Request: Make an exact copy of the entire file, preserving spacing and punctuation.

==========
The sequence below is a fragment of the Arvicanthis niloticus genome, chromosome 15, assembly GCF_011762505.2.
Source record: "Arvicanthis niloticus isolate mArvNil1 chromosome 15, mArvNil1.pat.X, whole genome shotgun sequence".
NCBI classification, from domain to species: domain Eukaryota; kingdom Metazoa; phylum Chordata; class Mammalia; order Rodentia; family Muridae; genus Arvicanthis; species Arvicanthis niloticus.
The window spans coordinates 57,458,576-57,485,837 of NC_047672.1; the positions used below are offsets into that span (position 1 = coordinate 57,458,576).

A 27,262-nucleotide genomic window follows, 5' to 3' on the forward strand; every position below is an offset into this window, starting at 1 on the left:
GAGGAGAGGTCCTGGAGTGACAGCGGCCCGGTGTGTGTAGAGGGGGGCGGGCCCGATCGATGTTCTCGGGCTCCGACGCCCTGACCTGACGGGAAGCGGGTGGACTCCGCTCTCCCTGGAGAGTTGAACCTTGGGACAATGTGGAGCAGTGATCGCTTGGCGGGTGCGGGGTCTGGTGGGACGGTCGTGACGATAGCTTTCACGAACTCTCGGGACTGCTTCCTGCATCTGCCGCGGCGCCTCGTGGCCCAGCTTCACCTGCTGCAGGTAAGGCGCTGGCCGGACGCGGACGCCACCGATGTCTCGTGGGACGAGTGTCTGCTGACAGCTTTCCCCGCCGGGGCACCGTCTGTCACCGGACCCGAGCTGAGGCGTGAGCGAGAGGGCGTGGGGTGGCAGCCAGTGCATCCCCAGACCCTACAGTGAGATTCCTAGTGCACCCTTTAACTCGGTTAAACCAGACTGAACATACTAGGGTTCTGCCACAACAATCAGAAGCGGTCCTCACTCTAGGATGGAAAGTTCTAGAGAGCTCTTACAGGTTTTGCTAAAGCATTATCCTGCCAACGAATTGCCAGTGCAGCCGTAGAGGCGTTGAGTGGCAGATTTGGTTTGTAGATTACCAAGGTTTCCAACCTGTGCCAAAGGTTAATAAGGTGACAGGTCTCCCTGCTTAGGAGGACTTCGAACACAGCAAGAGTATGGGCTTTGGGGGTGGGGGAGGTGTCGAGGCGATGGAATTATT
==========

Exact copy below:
The sequence below is a fragment of the Arvicanthis niloticus genome, chromosome 15, assembly GCF_011762505.2.
Source record: "Arvicanthis niloticus isolate mArvNil1 chromosome 15, mArvNil1.pat.X, whole genome shotgun sequence".
NCBI classification, from domain to species: domain Eukaryota; kingdom Metazoa; phylum Chordata; class Mammalia; order Rodentia; family Muridae; genus Arvicanthis; species Arvicanthis niloticus.
The window spans coordinates 57,458,576-57,485,837 of NC_047672.1; the positions used below are offsets into that span (position 1 = coordinate 57,458,576).

A 27,262-nucleotide genomic window follows, 5' to 3' on the forward strand; every position below is an offset into this window, starting at 1 on the left:
GAGGAGAGGTCCTGGAGTGACAGCGGCCCGGTGTGTGTAGAGGGGGGCGGGCCCGATCGATGTTCTCGGGCTCCGACGCCCTGACCTGACGGGAAGCGGGTGGACTCCGCTCTCCCTGGAGAGTTGAACCTTGGGACAATGTGGAGCAGTGATCGCTTGGCGGGTGCGGGGTCTGGTGGGACGGTCGTGACGATAGCTTTCACGAACTCTCGGGACTGCTTCCTGCATCTGCCGCGGCGCCTCGTGGCCCAGCTTCACCTGCTGCAGGTAAGGCGCTGGCCGGACGCGGACGCCACCGATGTCTCGTGGGACGAGTGTCTGCTGACAGCTTTCCCCGCCGGGGCACCGTCTGTCACCGGACCCGAGCTGAGGCGTGAGCGAGAGGGCGTGGGGTGGCAGCCAGTGCATCCCCAGACCCTACAGTGAGATTCCTAGTGCACCCTTTAACTCGGTTAAACCAGACTGAACATACTAGGGTTCTGCCACAACAATCAGAAGCGGTCCTCACTCTAGGATGGAAAGTTCTAGAGAGCTCTTACAGGTTTTGCTAAAGCATTATCCTGCCAACGAATTGCCAGTGCAGCCGTAGAGGCGTTGAGTGGCAGATTTGGTTTGTAGATTACCAAGGTTTCCAACCTGTGCCAAAGGTTAATAAGGTGACAGGTCTCCCTGCTTAGGAGGACTTCGAACACAGCAAGAGTATGGGCTTTGGGGGTGGGGGAGGTGTCGAGGCGATGGAATTATT